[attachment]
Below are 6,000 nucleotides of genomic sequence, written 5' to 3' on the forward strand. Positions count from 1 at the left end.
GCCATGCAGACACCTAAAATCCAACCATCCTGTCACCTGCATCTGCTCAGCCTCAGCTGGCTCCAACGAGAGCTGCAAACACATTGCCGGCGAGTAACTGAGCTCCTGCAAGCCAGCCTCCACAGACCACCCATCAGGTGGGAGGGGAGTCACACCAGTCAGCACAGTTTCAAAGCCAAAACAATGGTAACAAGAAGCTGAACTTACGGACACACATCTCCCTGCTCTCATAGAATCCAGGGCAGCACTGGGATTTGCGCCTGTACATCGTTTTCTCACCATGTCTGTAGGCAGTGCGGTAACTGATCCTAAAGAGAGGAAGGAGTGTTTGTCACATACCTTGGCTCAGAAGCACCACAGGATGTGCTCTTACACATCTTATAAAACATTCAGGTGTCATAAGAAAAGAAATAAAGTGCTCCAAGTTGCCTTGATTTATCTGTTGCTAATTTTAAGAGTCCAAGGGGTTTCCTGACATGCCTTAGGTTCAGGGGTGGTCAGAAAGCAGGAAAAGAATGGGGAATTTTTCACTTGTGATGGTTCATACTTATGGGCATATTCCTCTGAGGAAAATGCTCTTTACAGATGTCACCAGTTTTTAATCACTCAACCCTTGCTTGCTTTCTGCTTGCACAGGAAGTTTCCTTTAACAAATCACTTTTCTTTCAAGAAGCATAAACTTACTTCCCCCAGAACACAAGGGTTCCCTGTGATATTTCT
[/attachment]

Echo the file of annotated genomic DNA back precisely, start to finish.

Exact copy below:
Below are 6,000 nucleotides of genomic sequence, written 5' to 3' on the forward strand. Positions count from 1 at the left end.
GCCATGCAGACACCTAAAATCCAACCATCCTGTCACCTGCATCTGCTCAGCCTCAGCTGGCTCCAACGAGAGCTGCAAACACATTGCCGGCGAGTAACTGAGCTCCTGCAAGCCAGCCTCCACAGACCACCCATCAGGTGGGAGGGGAGTCACACCAGTCAGCACAGTTTCAAAGCCAAAACAATGGTAACAAGAAGCTGAACTTACGGACACACATCTCCCTGCTCTCATAGAATCCAGGGCAGCACTGGGATTTGCGCCTGTACATCGTTTTCTCACCATGTCTGTAGGCAGTGCGGTAACTGATCCTAAAGAGAGGAAGGAGTGTTTGTCACATACCTTGGCTCAGAAGCACCACAGGATGTGCTCTTACACATCTTATAAAACATTCAGGTGTCATAAGAAAAGAAATAAAGTGCTCCAAGTTGCCTTGATTTATCTGTTGCTAATTTTAAGAGTCCAAGGGGTTTCCTGACATGCCTTAGGTTCAGGGGTGGTCAGAAAGCAGGAAAAGAATGGGGAATTTTTCACTTGTGATGGTTCATACTTATGGGCATATTCCTCTGAGGAAAATGCTCTTTACAGATGTCACCAGTTTTTAATCACTCAACCCTTGCTTGCTTTCTGCTTGCACAGGAAGTTTCCTTTAACAAATCACTTTTCTTTCAAGAAGCATAAACTTACTTCCCCCAGAACACAAGGGTTCCCTGTGATATTTCT